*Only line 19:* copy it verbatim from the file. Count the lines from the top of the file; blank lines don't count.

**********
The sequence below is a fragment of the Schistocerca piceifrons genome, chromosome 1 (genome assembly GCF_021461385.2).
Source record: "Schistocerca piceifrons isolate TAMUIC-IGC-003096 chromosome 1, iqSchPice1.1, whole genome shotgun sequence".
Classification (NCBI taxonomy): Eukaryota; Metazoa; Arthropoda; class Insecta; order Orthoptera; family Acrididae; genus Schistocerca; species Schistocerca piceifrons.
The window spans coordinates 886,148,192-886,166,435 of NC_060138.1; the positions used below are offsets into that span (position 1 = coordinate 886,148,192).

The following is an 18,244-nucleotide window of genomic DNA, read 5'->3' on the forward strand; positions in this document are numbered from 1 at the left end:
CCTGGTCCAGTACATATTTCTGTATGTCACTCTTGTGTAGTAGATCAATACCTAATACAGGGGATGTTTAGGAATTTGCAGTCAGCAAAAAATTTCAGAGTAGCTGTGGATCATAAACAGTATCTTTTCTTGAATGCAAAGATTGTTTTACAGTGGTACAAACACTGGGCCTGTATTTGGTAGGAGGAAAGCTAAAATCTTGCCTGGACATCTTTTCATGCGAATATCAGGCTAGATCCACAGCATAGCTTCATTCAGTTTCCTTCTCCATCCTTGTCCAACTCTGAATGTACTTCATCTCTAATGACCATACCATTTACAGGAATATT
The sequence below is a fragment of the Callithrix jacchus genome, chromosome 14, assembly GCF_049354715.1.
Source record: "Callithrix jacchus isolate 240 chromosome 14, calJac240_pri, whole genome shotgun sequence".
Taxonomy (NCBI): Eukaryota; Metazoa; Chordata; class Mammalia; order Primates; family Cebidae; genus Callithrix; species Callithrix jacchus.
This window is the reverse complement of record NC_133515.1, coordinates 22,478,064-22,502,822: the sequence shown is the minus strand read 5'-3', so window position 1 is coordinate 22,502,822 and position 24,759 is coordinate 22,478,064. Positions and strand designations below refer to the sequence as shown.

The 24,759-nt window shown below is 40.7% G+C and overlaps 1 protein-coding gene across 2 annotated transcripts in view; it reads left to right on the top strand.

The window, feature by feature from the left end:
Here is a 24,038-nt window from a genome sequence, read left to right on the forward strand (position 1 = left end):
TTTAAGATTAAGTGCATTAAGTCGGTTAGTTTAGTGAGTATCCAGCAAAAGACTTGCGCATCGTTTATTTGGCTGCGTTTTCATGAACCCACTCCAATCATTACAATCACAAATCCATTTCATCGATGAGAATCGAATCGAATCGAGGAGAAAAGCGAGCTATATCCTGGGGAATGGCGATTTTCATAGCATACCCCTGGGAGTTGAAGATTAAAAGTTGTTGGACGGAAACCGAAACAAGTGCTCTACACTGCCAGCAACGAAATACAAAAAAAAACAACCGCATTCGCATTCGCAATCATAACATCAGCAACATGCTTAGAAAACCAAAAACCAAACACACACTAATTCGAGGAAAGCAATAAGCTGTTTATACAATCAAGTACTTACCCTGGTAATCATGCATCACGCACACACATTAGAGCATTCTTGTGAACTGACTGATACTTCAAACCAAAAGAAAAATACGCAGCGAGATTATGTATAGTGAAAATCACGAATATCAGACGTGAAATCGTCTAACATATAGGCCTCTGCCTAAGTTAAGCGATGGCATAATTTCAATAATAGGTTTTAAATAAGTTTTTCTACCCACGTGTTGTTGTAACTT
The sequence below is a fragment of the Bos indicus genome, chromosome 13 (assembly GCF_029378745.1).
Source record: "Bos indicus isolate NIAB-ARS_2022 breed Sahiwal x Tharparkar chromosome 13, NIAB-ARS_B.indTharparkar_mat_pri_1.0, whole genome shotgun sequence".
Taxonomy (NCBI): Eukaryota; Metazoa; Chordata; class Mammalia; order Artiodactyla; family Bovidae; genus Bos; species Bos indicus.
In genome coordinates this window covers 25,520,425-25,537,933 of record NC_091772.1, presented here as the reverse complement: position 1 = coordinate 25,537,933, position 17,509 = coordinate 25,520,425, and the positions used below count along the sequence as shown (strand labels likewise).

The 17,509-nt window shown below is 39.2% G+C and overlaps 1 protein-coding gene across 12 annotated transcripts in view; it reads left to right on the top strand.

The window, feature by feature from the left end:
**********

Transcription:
The 17,509-nt window shown below is 39.2% G+C and overlaps 1 protein-coding gene across 12 annotated transcripts in view; it reads left to right on the top strand.